BERLIN - World football's governing body FIFA could face a split after Asian football chief Mohamed Bin Hammam announced his presidential bid against incumbent Sepp Blatter, Franz Beckenbauer said on Friday.
Bin Hammam confirmed his intention to run against FIFA president Blatter in Kuala Lumpur on Friday, stating it was time for change and revealing a manifesto centered on transparency.
The 61-year-old Qatari and the 75-year-old Swiss Blatter have endured a strained relationship of late having once been strong friends.
"I think this is a dangerous situation because it could split FIFA into two camps," Beckenbauer, who is stepping down as a FIFA Executive Committee member in the coming days, told reporters.
"One of FIFA's strengths has been its unity. It would be sad if that split were to happen."
Beckenbauer predicted a tough election for the Qatari, who was sworn in unopposed for a third and final term as AFC president in January, and seeks to unseat Blatter after 13 years in charge, to become only the ninth president of FIFA.
"I think it will be difficult for Bin Hammam. Blatter knows FIFA inside out and he has done a very good job until now," the former World Cup winner said.
FIFA executive committee member Chuck Blazer of the United States anticipates a "political campaign".
"We, the exco members, aren't the ones to vote," he told Reuters.
"It is the national associations and we will be meeting together with them in our region on May 3 in Miami and the question of who our region should support will come up at that time.
"One of the things that we have made a point of trying to do in the past and we will certainly hope to do this time is we try to vote collectively. We make a collective decision in our congress so as to have a greater impact on the results."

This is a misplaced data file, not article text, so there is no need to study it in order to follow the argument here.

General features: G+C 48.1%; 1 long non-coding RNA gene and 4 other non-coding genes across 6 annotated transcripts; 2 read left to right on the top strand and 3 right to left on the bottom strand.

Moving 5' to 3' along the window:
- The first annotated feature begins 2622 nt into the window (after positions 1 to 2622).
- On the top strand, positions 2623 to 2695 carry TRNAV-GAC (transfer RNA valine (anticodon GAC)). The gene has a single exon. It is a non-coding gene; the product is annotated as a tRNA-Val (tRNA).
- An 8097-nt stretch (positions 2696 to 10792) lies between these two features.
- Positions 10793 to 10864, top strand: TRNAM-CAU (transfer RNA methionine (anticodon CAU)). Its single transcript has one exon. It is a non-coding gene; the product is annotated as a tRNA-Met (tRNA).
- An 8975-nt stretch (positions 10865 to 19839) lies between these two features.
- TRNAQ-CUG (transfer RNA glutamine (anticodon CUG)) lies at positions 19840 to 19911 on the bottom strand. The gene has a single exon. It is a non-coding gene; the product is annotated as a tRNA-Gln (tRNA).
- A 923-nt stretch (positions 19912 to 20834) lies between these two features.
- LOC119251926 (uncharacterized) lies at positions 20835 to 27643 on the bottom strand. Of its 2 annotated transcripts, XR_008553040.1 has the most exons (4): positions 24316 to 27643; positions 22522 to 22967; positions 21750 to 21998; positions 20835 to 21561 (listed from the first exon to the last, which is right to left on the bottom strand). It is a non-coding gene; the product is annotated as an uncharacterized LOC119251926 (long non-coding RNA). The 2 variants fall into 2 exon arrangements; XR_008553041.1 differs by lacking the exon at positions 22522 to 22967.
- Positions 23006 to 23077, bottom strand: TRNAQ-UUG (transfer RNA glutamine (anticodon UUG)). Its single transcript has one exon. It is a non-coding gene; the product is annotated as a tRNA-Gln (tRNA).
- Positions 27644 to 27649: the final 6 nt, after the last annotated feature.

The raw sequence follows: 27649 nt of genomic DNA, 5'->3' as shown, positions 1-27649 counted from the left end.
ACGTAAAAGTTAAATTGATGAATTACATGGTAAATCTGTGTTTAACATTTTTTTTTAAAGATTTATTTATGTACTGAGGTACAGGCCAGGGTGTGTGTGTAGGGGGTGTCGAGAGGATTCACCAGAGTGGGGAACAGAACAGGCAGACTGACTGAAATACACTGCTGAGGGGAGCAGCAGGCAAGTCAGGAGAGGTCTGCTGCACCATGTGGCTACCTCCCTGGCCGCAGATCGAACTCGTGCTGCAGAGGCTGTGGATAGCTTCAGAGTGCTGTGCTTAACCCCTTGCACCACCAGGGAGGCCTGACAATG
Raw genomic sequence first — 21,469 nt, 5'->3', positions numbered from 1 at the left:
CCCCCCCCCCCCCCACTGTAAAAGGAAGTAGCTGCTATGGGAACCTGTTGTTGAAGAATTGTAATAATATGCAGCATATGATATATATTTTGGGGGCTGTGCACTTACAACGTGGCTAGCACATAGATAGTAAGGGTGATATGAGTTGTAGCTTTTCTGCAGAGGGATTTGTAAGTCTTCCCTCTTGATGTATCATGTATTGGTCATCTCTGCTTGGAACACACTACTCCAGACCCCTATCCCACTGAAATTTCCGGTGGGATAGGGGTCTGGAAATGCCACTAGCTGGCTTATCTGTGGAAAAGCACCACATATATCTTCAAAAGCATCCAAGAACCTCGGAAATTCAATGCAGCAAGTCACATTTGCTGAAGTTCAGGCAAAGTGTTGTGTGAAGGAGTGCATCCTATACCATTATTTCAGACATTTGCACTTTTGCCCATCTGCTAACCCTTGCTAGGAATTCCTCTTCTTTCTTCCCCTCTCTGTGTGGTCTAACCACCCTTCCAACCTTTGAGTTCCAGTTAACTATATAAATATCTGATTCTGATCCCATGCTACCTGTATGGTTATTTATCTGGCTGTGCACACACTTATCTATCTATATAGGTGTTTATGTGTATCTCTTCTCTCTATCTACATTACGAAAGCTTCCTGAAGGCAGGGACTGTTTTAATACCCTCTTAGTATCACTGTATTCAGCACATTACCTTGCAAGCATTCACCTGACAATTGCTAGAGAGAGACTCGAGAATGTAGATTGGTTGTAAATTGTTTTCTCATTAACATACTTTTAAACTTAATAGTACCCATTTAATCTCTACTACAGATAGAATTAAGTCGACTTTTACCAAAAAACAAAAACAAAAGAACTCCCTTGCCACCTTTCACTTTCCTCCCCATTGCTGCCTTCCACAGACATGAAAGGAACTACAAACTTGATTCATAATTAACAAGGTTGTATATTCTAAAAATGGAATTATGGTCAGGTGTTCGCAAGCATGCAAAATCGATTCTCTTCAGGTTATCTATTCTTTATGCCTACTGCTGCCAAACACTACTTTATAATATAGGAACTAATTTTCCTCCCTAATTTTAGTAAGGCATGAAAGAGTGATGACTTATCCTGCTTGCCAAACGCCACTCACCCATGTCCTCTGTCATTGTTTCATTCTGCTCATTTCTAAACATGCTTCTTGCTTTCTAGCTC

"Mr Bin Hammam has served in the capacity of not only the executive committee but as the president of a Confederation for many years now and certainly has the experience to be able to be put forth as a legitimate candidate, we have to give everyone an opportunity of looking at either of the candidacies including the incumbent."
One other name in the frame has been that of American journalist Grant Wahl, who has signalled his intention to stand if he can get a national association to propose him.
Blazer said of him: "Grant, with all respect, started this out as a journalistic exercise. I respect that effort from a journalistic point of view, I don't think that there was an aspect to this that was a purely football politics or operational."
Wahl told Reuters on Friday: "I think it is great that we are going to have multiple candidates in the FIFA presidential election this year, it didn't happen in 2007."
Wahl said he has not secured a nomination yet but has spoken with a number of FA's (including he said two World Cup-winning FAs) and will be going to the UEFA congress in Paris next week to canvas more opinion.